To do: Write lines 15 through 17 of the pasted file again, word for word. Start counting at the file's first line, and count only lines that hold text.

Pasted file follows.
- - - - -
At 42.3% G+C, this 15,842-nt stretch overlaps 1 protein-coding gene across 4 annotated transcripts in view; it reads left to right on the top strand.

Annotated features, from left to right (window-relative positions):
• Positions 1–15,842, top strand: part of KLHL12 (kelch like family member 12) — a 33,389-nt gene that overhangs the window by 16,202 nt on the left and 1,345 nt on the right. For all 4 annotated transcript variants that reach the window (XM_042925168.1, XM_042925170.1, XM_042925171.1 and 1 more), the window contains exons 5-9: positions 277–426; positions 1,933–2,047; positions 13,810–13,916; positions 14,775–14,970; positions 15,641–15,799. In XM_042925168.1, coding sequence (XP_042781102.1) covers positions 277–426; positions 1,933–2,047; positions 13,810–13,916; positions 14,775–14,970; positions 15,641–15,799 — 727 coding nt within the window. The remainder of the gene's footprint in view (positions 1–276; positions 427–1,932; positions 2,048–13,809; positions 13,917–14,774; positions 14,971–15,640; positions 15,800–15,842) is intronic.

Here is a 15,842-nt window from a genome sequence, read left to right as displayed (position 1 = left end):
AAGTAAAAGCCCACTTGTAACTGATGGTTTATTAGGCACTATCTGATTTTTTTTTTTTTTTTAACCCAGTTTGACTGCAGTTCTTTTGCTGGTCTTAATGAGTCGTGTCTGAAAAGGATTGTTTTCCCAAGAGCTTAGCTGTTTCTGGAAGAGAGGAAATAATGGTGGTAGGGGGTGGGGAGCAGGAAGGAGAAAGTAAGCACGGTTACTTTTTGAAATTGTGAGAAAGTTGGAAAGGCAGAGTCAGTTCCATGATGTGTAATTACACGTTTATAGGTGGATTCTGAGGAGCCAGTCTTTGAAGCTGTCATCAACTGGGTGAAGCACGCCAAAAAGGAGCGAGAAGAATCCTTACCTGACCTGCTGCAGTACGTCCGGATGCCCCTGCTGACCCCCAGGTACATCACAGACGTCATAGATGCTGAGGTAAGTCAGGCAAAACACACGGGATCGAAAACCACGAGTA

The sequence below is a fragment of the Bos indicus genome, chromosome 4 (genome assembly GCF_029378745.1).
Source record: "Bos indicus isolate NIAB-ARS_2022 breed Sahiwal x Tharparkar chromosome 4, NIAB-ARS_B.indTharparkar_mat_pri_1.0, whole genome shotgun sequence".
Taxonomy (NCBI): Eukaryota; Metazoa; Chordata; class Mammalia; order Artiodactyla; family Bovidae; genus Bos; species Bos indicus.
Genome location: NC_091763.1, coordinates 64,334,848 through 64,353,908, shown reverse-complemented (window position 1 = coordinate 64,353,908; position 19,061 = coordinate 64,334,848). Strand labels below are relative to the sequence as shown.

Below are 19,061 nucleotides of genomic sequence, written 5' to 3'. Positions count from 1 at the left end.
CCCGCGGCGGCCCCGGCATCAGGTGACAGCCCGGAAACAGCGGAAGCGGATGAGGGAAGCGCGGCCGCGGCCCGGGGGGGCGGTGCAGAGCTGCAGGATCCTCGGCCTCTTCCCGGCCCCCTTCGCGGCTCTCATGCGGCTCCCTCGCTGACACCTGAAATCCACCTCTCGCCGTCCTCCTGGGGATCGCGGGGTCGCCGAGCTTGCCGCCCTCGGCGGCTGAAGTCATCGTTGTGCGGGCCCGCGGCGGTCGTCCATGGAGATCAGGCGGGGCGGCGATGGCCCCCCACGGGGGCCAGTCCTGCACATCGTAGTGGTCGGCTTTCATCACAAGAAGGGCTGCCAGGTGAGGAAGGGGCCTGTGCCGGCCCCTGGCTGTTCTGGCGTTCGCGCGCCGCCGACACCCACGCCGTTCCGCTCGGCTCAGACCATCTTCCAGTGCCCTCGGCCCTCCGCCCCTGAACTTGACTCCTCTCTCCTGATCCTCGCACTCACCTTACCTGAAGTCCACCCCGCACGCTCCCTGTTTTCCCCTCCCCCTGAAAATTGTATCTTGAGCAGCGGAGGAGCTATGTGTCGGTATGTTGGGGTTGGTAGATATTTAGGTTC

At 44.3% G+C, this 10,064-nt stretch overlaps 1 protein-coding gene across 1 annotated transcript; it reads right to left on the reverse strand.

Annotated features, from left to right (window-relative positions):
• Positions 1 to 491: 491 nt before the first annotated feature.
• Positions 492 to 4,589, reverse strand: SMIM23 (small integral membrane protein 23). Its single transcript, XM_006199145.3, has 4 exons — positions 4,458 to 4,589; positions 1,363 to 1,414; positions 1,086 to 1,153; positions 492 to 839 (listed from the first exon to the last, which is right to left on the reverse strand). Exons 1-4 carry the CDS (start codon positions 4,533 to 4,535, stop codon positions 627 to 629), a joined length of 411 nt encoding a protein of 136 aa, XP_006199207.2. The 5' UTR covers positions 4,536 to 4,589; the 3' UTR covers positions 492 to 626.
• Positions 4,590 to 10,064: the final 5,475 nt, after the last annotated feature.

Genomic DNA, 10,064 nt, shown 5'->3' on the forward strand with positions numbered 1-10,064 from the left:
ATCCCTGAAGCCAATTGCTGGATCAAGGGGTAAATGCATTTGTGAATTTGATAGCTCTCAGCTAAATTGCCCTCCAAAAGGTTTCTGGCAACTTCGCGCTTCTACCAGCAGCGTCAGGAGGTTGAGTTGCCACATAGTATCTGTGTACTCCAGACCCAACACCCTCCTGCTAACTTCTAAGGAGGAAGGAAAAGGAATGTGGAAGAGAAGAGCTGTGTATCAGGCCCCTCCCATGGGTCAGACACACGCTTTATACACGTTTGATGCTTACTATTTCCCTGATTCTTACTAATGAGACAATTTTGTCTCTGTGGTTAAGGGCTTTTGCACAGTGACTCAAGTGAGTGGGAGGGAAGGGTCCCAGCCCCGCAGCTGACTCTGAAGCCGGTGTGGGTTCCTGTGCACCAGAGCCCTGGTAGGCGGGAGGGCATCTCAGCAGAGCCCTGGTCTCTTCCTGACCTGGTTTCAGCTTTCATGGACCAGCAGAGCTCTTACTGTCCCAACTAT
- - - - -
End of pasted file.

• Positions 492 to 4,589, reverse strand: SMIM23 (small integral membrane protein 23). Its single transcript, XM_006199145.3, has 4 exons — positions 4,458 to 4,589; positions 1,363 to 1,414; positions 1,086 to 1,153; positions 492 to 839 (listed from the first exon to the last, which is right to left on the reverse strand). Exons 1-4 carry the CDS (start codon positions 4,533 to 4,535, stop codon positions 627 to 629), a joined length of 411 nt encoding a protein of 136 aa, XP_006199207.2. The 5' UTR covers positions 4,536 to 4,589; the 3' UTR covers positions 492 to 626.
• Positions 4,590 to 10,064: the final 5,475 nt, after the last annotated feature.

Genomic DNA, 10,064 nt, shown 5'->3' on the forward strand with positions numbered 1-10,064 from the left: